DegreeDoctor of Philosophy
SubjectInstitutional investments
Dept/ProgramBusiness
Persistent Identifierhttp://hdl.handle.net/10722/191201

 

DC FieldValueLanguage
dc.contributor.advisorChang, EC-
dc.contributor.authorMa, Xiaorong-
dc.contributor.author马笑蓉-
dc.date.accessioned2013-09-30T15:52:32Z-
dc.date.available2013-09-30T15:52:32Z-
dc.date.issued2013-
dc.identifier.citationMa, X. [马笑蓉]. (2013). Three essays on information production and monitoring role of institutional investors. (Thesis). University of Hong Kong, Pokfulam, Hong Kong SAR. Retrieved from http://dx.doi.org/10.5353/th_b5066226-
dc.identifier.urihttp://hdl.handle.net/10722/191201-
dc.description.abstractThis thesis includes one essay about the information production of institutional investors and two essays about the monitoring role of institutional investors. The first essay empirically examines the association between investor base and information production in the context of stock splits. Using the proportion of 13F filers as the proxy for the size of investor base, we show that three proxies for stock price informativeness, adjusted probability of information-based trading (AdjPIN), price non-synchronicity and probability of information-based trading (PIN), decrease significantly due to enlarged investor base after stock splits. It suggests that institutional investors are less incentivized to gather firm specific information when firm's investor base expands, which is consistent with the “risk sharing hypothesis”, proposed by Peress (2010). Furthermore, we find that the change of the price informativeness around splits is negatively related to the magnitude of positive return drifts following splits. This result is consistent with the notion that less information incorporated in stock prices results in a sluggish response by the market to corporate event. The second essay empirically identifies an external corporate governance mechanism through which the institutional trading improves firm value and disciplines managers from conducting value-destroying behaviors. We propose a reward-punishment intensity (RPI) measure based on institutional investors' absolute position changes, and find it is positively associated with firm's subsequent Tobin's Q. Importantly, we find that firms with higher RPI exhibit less subsequent empire building and earnings management. It suggests that the improved firm values can be attributed to the discipline effect of institutional trading on managers, which is in line with the argument of “Governance Through Trading". Furthermore, we find that the exogenous liquidity shock of decimalization augments the governance effect of institutional trading. We also find that the discipline effect is more pronounced for firms with lower institutional ownership concentration, higher stock liquidity, and higher managers' wealth-performance sensitivity, which further supports the notion that institutional trading could exert discipline on a manager. The third essay focuses on a particular type of institutional investor, short sellers, and explores the discipline effect of short selling on managerial empire building. Employing short-selling data from 2002-2012, we find a significantly negative association between the lending supply in the short-selling market and the subsequent abnormal capital investment. Besides, we find a positively significant association between the lending supply and the mergers and acquisitions announcement returns of acquiring firms. These results suggest that the short-selling potential could deter managers from conducting over-investment and value-destroying acquisitions. In addition, the discipline effect is stronger for firms with higher managers' wealth-performance-sensitivity, for firms with lower financial constraints, and for stock-financed acquisition deals. Finally, firms with higher lending supply also have higher Tobin's Q in the subsequent year. These results indicate that short-selling is another important external governance force.-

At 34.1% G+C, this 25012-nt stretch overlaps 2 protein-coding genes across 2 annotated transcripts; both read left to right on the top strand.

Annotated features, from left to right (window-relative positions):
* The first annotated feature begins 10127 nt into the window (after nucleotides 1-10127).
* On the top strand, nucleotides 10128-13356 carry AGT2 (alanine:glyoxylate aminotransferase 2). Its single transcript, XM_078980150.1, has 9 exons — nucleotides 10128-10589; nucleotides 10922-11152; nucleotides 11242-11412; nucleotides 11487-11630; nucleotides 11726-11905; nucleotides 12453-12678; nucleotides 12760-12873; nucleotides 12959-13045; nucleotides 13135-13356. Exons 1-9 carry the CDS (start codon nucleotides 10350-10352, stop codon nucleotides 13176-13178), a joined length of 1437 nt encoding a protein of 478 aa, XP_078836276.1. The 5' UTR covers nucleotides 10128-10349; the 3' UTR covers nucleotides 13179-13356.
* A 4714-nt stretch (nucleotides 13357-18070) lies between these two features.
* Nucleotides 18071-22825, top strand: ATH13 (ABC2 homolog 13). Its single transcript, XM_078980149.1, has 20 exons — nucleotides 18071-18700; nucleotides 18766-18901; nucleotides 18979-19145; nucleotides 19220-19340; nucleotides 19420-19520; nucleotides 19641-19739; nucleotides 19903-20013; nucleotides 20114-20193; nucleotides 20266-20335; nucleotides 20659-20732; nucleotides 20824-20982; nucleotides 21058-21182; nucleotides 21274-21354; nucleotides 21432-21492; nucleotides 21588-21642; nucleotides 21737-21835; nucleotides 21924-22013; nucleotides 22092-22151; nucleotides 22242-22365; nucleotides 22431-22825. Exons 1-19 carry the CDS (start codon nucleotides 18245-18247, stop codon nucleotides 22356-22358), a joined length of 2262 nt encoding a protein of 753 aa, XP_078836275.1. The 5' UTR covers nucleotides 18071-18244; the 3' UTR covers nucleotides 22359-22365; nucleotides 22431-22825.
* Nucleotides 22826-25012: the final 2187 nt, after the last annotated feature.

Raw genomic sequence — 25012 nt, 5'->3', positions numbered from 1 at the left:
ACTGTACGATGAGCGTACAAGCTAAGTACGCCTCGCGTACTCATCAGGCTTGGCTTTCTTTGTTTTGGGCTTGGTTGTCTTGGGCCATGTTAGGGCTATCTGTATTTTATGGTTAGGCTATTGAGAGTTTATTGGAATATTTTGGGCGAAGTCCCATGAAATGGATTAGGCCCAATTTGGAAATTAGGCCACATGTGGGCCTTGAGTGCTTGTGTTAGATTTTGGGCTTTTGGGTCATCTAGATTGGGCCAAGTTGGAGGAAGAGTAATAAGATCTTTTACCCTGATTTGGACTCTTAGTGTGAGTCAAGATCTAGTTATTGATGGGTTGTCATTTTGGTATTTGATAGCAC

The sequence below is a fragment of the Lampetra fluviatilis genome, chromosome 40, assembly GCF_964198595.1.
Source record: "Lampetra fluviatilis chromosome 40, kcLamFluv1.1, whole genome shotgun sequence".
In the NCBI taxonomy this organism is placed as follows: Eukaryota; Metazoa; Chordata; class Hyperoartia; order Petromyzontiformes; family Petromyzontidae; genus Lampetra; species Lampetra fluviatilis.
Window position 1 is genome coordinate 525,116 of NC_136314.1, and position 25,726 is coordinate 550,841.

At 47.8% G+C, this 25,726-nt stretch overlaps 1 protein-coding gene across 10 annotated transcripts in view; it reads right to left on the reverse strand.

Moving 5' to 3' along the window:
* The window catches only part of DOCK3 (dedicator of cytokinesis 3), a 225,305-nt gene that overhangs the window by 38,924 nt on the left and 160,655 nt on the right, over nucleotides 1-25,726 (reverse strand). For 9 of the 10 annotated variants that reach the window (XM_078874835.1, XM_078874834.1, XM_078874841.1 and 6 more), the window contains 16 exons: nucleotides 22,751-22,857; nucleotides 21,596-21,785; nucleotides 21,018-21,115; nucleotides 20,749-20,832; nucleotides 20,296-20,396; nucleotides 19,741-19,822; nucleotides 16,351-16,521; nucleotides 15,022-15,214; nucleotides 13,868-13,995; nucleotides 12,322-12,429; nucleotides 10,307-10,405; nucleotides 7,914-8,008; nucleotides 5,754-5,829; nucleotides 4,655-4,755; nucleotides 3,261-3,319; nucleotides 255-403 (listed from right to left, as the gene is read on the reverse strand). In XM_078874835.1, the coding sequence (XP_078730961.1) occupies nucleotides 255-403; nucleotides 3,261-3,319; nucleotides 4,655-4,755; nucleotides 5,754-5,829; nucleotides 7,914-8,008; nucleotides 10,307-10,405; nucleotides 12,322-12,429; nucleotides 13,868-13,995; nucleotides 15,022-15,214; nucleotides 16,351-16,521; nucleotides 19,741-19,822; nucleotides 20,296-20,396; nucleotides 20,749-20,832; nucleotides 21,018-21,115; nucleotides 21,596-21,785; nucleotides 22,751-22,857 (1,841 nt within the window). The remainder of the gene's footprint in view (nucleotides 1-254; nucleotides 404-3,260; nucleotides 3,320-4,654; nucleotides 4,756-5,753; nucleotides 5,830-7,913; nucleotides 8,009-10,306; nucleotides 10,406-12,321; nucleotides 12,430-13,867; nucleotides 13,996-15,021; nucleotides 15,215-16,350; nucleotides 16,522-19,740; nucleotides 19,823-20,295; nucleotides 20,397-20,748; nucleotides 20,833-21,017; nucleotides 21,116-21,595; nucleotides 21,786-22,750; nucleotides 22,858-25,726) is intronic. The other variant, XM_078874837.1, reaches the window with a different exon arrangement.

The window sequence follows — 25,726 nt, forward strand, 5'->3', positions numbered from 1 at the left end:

dc.languageeng-
dc.publisherThe University of Hong Kong (Pokfulam, Hong Kong)-
dc.relation.ispartofHKU Theses Online (HKUTO)-
dc.rightsThe author retains all proprietary rights, (such as patent rights) and the right to use in future works.-
dc.rightsCreative Commons: Attribution 3.0 Hong Kong License-
dc.source.urihttp://hub.hku.hk/bib/B50662260-
dc.subject.lcshInstitutional investments-
dc.titleThree essays on information production and monitoring role of institutional investors-
dc.typePG_Thesis-
dc.identifier.hkulb5066226-
dc.description.thesisnameDoctor of Philosophy-
dc.description.thesislevelDoctoral-
dc.description.thesisdisciplineBusiness-
dc.description.naturepublished_or_final_version-
dc.identifier.doi10.5353/th_b5066226-
dc.date.hkucongregation2013-